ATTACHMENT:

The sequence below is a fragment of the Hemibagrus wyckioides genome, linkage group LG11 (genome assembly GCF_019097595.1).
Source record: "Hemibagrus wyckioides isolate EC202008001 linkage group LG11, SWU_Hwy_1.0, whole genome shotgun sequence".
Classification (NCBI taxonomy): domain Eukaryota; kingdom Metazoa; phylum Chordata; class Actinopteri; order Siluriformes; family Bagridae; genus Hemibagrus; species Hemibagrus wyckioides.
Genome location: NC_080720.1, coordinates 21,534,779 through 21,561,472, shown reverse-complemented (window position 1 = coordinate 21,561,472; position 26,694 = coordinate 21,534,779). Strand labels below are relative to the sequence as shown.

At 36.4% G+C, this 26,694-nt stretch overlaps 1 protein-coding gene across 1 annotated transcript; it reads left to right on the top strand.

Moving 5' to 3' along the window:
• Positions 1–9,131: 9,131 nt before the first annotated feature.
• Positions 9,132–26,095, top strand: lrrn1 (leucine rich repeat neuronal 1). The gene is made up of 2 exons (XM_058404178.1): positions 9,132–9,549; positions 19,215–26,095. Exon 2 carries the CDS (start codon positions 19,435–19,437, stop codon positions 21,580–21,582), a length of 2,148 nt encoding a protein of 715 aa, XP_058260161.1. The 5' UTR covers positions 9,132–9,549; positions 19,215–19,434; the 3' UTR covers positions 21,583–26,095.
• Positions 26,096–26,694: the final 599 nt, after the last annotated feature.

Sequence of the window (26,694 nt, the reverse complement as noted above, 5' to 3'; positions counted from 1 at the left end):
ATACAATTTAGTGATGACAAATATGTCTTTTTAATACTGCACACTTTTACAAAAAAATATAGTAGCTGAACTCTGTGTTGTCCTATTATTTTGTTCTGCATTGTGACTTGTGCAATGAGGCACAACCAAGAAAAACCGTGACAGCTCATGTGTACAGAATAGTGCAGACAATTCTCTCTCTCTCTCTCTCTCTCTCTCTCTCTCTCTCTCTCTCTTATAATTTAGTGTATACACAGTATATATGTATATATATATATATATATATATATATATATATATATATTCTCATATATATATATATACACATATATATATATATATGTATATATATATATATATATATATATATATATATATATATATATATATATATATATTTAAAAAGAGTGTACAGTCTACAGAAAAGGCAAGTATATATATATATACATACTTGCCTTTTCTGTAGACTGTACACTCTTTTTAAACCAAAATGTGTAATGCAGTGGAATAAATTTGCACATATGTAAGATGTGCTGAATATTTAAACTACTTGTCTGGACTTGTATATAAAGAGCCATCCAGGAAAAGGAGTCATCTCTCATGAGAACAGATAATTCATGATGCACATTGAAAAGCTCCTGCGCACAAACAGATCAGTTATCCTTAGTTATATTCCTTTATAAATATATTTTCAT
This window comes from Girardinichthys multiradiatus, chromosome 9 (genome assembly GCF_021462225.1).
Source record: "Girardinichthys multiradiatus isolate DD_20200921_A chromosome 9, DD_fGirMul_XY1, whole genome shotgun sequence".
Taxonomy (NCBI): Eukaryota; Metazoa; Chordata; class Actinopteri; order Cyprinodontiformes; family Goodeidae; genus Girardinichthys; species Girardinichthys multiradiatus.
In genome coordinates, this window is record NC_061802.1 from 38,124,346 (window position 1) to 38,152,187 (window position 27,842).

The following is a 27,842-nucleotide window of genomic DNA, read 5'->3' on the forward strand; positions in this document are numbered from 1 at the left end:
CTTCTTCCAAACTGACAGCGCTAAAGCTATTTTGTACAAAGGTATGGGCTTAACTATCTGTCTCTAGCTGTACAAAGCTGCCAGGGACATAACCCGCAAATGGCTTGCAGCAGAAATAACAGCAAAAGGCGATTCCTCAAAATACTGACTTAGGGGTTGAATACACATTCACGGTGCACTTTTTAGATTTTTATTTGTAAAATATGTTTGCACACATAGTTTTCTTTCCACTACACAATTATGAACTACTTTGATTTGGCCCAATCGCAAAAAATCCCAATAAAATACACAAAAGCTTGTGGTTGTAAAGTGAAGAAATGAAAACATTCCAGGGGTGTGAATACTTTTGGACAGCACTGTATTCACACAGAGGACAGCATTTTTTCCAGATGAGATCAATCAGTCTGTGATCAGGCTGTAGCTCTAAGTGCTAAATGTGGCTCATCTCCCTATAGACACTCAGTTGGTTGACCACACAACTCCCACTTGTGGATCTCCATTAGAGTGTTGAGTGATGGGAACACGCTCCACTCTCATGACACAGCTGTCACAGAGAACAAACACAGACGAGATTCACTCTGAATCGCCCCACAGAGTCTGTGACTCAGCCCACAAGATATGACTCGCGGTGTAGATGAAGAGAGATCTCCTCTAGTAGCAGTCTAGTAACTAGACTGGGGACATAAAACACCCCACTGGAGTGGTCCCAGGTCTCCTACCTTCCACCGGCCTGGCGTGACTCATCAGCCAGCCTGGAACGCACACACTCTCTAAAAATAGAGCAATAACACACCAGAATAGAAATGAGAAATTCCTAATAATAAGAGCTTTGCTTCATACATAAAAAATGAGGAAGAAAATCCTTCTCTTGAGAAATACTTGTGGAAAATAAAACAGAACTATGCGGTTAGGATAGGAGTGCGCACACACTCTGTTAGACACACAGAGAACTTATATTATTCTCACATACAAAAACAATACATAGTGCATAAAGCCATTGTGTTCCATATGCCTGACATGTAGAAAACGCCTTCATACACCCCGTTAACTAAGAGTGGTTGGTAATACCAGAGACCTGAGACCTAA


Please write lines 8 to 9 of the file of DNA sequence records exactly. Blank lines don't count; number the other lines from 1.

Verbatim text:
• Positions 9,132–26,095, top strand: lrrn1 (leucine rich repeat neuronal 1). The gene is made up of 2 exons (XM_058404178.1): positions 9,132–9,549; positions 19,215–26,095. Exon 2 carries the CDS (start codon positions 19,435–19,437, stop codon positions 21,580–21,582), a length of 2,148 nt encoding a protein of 715 aa, XP_058260161.1. The 5' UTR covers positions 9,132–9,549; positions 19,215–19,434; the 3' UTR covers positions 21,583–26,095.
• Positions 26,096–26,694: the final 599 nt, after the last annotated feature.